Development of malignant tumours in chronic burn wounds or scars is extremely rare, but a frequently reported complication. Most of these tumours are squamous cell carcinoma and, more occasionally, basal cell carcinoma and malignant melanoma are reported. The interval between the initial burn and the diagnosis of the tumour is usually long; 20-30 years or more. A large number of case reports and small series of selected patients have been published. Only one epidemiological study has been performed recently, but it could not confirm any increased risk. We conducted a historical cohort study to assess the risk of cancer in Swedish patients with burn injuries. Using the national Inpatient Registry we identified 37,095 patients who had been hospitalized for burn injuries. This cohort was linked with the Swedish Cancer Registry for a virtually complete follow-up with regard to cancer. The mean follow-up time was 16.4 years (range >0-39). The risk of developing any form of cancer was slightly increased: standardized incidence ratio (SIR) 1.11 (95% confidence interval (CI) 1.06-1.16) based on 2227 patients with cancer. However, squamous cell carcinoma: SIR 0.88 (95% CI 0.70-1.09) and malignant melanoma: SIR 0.88 (95% CI 0.68-1.12) did not occur more often than expected. Also, in a subgroup of 12,783 patients who were followed for 20-39 years, no increased risk of skin cancer could be detected. This study does not support any casual association between burn injuries and a later risk of skin cancer.
Firefighters are potentially exposed to a wide range of known and suspected carcinogens through their work. The objectives of this study were to examine the patterns of cancer among Nordic firefighters, and to compare them with the results from previous studies.
Data for this study were drawn from a linkage between the census data for 15 million people from the five Nordic countries and their cancer registries for the period 1961-2005. SIR analyses were conducted with the cancer incidence rates for the entire national study populations used as reference rates.
A total of 16 422 male firefighters were included in the final cohort. A moderate excess risk was seen for all cancer sites combined, (SIR=1.06, 95% CI 1.02 to 1.11). There were statistically significant excesses in the age category of 30-49 years in prostate cancer (SIR=2.59, 95% CI 1.34 to 4.52) and skin melanoma (SIR=1.62, 95% CI 1.14 to 2.23), while there was almost no excess in the older ages. By contrast, an increased risk, mainly in ages of 70 years and higher, was observed for non-melanoma skin cancer (SIR=1.40, 95% CI 1.10 to 1.76), multiple myeloma (SIR=1.69, 95% CI 1.08 to 2.51), adenocarcinoma of the lung (SIR=1.90, 95% CI 1.34 to 2.62), and mesothelioma (SIR=2.59, 95% CI 1.24 to 4.77). By contrast with earlier studies, the incidence of testicular cancer was decreased (SIR=0.51, 95% CI 0.23 to 0.98).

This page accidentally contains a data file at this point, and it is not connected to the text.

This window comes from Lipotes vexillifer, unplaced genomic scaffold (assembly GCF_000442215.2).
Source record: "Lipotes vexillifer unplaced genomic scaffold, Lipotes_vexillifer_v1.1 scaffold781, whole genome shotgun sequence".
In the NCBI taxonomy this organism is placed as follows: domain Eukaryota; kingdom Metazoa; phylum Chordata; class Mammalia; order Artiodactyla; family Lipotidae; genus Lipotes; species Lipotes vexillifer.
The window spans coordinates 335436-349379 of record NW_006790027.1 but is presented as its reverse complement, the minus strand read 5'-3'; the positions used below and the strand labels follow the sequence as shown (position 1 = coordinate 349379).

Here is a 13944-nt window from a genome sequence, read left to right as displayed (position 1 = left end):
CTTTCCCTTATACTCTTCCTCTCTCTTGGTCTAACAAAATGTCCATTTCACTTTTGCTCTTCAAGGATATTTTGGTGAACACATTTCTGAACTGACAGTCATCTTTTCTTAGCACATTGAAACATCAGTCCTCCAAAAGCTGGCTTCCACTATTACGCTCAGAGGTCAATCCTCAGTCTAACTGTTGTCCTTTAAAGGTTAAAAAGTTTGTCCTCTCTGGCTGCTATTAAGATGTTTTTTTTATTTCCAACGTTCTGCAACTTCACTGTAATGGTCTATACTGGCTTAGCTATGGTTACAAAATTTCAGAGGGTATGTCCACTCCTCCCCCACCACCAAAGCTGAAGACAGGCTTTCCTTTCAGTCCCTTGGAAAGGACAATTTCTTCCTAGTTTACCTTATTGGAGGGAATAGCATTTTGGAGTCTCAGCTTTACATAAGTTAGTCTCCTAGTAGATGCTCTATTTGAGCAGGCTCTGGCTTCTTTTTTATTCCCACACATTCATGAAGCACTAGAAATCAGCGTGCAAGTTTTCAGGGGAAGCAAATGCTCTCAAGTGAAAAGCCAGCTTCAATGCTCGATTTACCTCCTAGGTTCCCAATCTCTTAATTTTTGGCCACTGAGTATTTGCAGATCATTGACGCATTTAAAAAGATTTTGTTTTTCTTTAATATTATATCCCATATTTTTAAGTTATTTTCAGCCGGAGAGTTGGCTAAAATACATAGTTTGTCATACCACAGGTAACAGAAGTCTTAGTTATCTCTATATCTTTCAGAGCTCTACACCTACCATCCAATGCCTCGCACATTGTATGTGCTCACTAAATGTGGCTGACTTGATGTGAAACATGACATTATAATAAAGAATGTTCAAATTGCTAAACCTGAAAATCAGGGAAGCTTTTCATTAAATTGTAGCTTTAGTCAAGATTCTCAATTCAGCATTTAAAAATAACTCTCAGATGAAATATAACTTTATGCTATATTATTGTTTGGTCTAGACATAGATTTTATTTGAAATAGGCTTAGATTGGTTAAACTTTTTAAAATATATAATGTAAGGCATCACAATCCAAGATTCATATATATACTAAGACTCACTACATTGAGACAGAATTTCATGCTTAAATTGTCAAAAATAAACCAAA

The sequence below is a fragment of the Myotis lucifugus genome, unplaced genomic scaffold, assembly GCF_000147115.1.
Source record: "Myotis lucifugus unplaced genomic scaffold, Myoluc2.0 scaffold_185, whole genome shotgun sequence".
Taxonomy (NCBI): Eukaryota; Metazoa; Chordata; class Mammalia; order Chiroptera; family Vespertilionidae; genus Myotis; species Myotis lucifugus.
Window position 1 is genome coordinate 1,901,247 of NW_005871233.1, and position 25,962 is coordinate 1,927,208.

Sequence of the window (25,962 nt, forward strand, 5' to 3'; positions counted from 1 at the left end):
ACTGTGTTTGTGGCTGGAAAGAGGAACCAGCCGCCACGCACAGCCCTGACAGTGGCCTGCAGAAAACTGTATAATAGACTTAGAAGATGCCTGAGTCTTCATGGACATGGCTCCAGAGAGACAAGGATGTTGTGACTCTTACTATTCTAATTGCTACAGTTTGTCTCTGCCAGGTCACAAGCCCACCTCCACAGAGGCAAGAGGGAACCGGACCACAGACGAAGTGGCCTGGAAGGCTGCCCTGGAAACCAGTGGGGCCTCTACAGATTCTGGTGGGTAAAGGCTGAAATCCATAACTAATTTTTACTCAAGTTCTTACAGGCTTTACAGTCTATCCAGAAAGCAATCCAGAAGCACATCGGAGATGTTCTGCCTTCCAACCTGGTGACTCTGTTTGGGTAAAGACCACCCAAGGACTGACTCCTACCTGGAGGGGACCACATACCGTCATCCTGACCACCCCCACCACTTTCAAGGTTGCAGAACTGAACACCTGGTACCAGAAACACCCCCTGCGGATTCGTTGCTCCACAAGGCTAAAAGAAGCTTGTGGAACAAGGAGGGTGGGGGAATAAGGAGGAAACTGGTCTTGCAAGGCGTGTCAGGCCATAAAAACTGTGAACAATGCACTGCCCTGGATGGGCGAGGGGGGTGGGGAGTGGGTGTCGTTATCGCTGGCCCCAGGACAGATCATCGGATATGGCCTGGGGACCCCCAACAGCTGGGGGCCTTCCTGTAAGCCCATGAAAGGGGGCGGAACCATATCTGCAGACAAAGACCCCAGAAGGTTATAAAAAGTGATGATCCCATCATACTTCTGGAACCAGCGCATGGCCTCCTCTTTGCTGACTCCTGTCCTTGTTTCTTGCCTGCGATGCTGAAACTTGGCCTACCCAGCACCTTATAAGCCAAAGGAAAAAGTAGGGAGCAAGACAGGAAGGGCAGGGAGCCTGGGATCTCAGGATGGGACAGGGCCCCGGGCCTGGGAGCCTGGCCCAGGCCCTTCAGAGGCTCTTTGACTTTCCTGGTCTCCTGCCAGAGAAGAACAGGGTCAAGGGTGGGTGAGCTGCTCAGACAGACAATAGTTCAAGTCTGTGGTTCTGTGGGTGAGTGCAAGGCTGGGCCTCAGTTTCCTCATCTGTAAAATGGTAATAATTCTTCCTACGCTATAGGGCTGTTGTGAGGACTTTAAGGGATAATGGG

Some of these associations have been observed previously, and potential exposure to polycyclic aromatic hydrocarbons, asbestos and shift work involving disruption of circadian rhythms may partly explain these results.
Comment In: Occup Environ Med. 2014 Aug;71(8):525-624996680
We examined cancer incidence in an expanded cohort of Swedish chimney sweeps.
We added male chimney sweep trade union members (1981-2006) to an earlier cohort (employed 1918-1980) and linked them to nationwide registers of cancer, causes of deaths, and total population. The total cohort (n = 6320) was followed from 1958 through 2006. We estimated standardized incidence ratios (SIRs) using the male Swedish population as reference. We estimated exposure as years of employment and analyzed for exposure-response associations by Poisson regression.
A total of 813 primary cancers were observed versus 626 expected (SIR = 1.30; 95% confidence interval = 1.21, 1.39). As in a previous follow-up, SIRs were significantly increased for cancer of the esophagus, liver, lung, bladder, and all hematopoietic cancer. New findings included significantly elevated SIRs for cancer of the colon, pleura, adenocarcinoma of the lung, and at unspecified sites. Total cancer and bladder cancer demonstrated positive exposure-response associations.
Exposure to soot and asbestos are likely causes of the observed cancer excesses, with contributions from adverse lifestyle factors. Preventive actions to control work exposures and promote healthier lifestyles are an important priority.